A tipple before bedtime may get you off to sleep faster but it can disrupt your night's slumber, say researchers who have reviewed the evidence.
The London Sleep Centre team says studies show alcohol upsets our normal sleep cycles.
While it cuts the time it takes to first nod off and sends us into a deep sleep, it also robs us of one of our most satisfying types of sleep, where dreams occur.
Used too often, it can cause insomnia.
Many advocate a nightcap - nursing homes and hospital wards have even been known to serve alcohol - but Dr Irshaad Ebrahim and his team advise against it.
Dr Ebrahim, medical director at the London Sleep Centre and co-author of the latest review, published in the journal Alcoholism: Clinical & Experimental Research, said: "We should be very cautious about drinking on a regular basis.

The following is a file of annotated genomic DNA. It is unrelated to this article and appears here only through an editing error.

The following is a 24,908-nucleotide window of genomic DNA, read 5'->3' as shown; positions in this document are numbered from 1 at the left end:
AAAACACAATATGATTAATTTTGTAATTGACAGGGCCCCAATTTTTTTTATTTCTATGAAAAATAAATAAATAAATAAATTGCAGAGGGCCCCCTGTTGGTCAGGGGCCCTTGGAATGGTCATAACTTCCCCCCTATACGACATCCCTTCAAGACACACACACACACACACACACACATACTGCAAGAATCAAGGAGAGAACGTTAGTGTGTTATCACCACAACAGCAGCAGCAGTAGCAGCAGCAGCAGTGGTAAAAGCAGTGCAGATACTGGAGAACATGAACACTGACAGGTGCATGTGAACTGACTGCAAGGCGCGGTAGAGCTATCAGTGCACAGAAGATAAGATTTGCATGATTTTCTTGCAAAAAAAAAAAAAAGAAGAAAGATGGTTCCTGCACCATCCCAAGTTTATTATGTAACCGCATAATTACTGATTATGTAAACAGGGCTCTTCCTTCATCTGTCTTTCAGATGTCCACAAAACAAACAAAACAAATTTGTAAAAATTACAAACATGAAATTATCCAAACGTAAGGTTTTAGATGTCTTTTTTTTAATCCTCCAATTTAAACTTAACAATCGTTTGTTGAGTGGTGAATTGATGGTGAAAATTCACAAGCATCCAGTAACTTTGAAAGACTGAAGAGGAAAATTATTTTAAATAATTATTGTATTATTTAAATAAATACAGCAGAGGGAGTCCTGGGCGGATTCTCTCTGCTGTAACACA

Alcohol reduces how much time we spend in rapid eye movement (REM) sleep - the stage of sleep where dreams generally occur.
As a consequence, the sleep may feel less restful, said Dr Ebrahim.
Chris Idzikowski, director of the Edinburgh Sleep Centre, said: "Alcohol on the whole is not useful for improving a whole night's sleep. Sleep may be deeper to start with, but then becomes disrupted. Additionally, that deeper sleep will probably promote snoring and poorer breathing. So, one shouldn't expect better sleep with alcohol."
The Sleep Council said: "Don't over-indulge. Too much food or alcohol, especially late at night, just before bedtime, can play havoc with sleep patterns.
"Alcohol may help you fall asleep initially, but will interrupt your sleep later on in the night. Plus you may wake dehydrated and needing the loo."